Early in the 1980s, the theater was renamed the Showcase and used for displaying adult films. However, the popularity of DVDs and the availability of low-cost DVD players led to the eventual closing of almost every adult moving picture emporium in the country.
Subsequently, the Detroit Center for the Performing Arts took over the building and used it to stage professional theatrical productions, shows for children and to offer acting workshops. Realizing the magnificence of the building and its history in Detroit, they intended to raise several million to refurbish the structure and make it into an east side center for the performing arts. They were unsuccessful and terminated their use of the structure prior to 1990s.
The building included a series of apartments. In the late 1990s, a church took over the building, presumably with hopes of converting the great structure for their use while renting the apartments to members of the congregation. This strategy continued for a few years, but by 2004, the giant structure was abandoned. In August, 2010, arsonists apparently set fire to the massive Eastown Theater Building and destroyed part of it. Very shortly thereafter, city inspectors decided that it was a danger to safety and not redeemable. They ordered that it be razed.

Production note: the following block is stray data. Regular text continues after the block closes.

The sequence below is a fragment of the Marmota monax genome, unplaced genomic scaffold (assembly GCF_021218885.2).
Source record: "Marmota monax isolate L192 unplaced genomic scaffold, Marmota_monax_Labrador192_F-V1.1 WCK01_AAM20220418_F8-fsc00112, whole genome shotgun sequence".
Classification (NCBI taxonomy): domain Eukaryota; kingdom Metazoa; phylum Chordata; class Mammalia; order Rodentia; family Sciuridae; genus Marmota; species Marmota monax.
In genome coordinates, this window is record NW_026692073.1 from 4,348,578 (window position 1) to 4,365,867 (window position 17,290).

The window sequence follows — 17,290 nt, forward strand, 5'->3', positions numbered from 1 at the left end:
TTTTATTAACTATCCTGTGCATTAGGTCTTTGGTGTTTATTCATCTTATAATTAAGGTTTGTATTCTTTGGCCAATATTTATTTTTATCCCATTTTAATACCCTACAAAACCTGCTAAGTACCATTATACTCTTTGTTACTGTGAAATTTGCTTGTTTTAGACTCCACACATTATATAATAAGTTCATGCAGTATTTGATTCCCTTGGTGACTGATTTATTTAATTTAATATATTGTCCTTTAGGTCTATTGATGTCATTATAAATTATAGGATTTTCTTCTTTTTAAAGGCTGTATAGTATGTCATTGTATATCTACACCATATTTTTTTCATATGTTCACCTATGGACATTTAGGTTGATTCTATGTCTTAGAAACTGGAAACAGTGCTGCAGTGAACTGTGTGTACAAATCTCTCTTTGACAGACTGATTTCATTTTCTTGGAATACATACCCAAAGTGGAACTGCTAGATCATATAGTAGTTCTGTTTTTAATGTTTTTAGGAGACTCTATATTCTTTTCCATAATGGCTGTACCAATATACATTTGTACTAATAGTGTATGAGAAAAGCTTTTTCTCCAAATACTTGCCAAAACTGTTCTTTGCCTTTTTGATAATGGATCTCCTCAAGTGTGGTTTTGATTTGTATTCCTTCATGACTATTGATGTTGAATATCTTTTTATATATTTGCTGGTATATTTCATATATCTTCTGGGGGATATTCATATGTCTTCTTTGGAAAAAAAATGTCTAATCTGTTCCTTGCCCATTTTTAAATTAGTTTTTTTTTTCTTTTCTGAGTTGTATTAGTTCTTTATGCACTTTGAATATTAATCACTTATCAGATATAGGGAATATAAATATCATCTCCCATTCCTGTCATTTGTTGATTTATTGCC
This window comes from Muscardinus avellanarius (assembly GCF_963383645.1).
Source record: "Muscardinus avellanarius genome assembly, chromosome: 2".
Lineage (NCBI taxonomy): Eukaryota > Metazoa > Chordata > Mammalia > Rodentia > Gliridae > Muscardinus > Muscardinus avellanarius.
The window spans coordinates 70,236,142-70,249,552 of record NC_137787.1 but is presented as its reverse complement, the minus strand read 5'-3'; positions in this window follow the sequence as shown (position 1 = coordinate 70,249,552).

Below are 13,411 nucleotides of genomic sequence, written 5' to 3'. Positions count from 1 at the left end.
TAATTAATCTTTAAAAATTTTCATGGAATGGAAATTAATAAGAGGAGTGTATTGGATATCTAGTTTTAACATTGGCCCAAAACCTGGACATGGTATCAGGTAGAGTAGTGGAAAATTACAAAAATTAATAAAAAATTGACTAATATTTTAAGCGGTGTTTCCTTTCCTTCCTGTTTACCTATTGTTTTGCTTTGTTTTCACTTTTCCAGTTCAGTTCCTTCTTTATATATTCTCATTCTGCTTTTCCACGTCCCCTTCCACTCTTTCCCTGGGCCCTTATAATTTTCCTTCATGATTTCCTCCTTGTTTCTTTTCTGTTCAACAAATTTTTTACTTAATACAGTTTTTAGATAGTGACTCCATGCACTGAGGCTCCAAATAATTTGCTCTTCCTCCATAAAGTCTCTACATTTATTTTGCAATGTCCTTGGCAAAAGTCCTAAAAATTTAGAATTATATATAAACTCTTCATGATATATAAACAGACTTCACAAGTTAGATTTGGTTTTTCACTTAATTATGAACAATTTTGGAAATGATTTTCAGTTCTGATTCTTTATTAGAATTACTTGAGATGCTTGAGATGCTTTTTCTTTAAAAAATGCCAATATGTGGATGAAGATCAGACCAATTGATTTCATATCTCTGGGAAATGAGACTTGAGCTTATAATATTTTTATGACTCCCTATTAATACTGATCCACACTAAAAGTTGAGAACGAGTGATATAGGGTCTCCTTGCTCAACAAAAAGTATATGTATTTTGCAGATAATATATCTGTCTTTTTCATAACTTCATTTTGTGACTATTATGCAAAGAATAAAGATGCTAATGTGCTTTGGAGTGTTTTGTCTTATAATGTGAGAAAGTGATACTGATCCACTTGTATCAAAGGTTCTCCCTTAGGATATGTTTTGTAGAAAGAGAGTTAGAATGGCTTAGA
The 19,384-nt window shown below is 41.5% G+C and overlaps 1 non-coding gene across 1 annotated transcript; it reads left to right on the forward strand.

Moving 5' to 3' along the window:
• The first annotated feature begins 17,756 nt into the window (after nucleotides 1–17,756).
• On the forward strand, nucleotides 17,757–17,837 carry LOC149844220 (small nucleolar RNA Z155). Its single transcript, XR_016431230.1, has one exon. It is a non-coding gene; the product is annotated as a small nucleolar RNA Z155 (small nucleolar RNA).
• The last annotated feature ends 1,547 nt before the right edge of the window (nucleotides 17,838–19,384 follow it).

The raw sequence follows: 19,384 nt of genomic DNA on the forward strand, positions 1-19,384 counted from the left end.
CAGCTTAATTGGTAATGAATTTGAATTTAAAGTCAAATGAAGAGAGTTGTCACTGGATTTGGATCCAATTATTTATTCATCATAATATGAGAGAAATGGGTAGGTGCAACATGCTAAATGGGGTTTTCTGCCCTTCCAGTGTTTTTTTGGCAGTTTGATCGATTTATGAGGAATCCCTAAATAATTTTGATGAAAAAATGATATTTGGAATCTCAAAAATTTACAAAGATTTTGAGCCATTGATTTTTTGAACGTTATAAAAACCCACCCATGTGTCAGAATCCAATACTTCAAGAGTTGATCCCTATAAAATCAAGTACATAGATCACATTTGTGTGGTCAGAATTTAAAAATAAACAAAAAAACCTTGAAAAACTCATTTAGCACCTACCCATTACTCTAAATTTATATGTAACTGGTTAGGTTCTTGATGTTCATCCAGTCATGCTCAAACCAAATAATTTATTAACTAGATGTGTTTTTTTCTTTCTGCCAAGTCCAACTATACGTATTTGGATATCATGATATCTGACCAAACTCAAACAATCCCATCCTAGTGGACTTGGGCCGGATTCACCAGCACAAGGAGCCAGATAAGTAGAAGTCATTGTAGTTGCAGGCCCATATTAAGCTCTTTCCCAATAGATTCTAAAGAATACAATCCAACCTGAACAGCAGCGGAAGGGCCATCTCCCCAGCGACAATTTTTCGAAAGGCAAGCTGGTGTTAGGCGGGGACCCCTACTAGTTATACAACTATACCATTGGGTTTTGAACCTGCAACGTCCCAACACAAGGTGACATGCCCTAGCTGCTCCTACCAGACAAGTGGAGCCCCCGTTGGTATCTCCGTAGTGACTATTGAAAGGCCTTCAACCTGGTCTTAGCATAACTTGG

Architect: V. J. Waiver and Company
Date of Completion: 1930
Architectural Style: Renaissance Revival with numerous Baroque and neoclassical elements
Use in 2010: The City of Detroit announced that it will be razed.
Website with description of building: http://www.buildingsofdetroit.com/places/east
Website describing movie palaces: http://cinematreasures.org/theater/2075/
Website for music firm continuing the Eastlawn tradition: http://www.eastlawnrecords.com/releases.htm
Book describing the history of Rock and Roll Music in Detroit: Grits, Noise and Revolution, David A. Carson (Ann Arbor,
University of Michigan Press
State of Michigan Register of Historic Sites: Not listed
National Register of Historic Sites: Not listed
Photograph: Ren Farley; September 11, 2010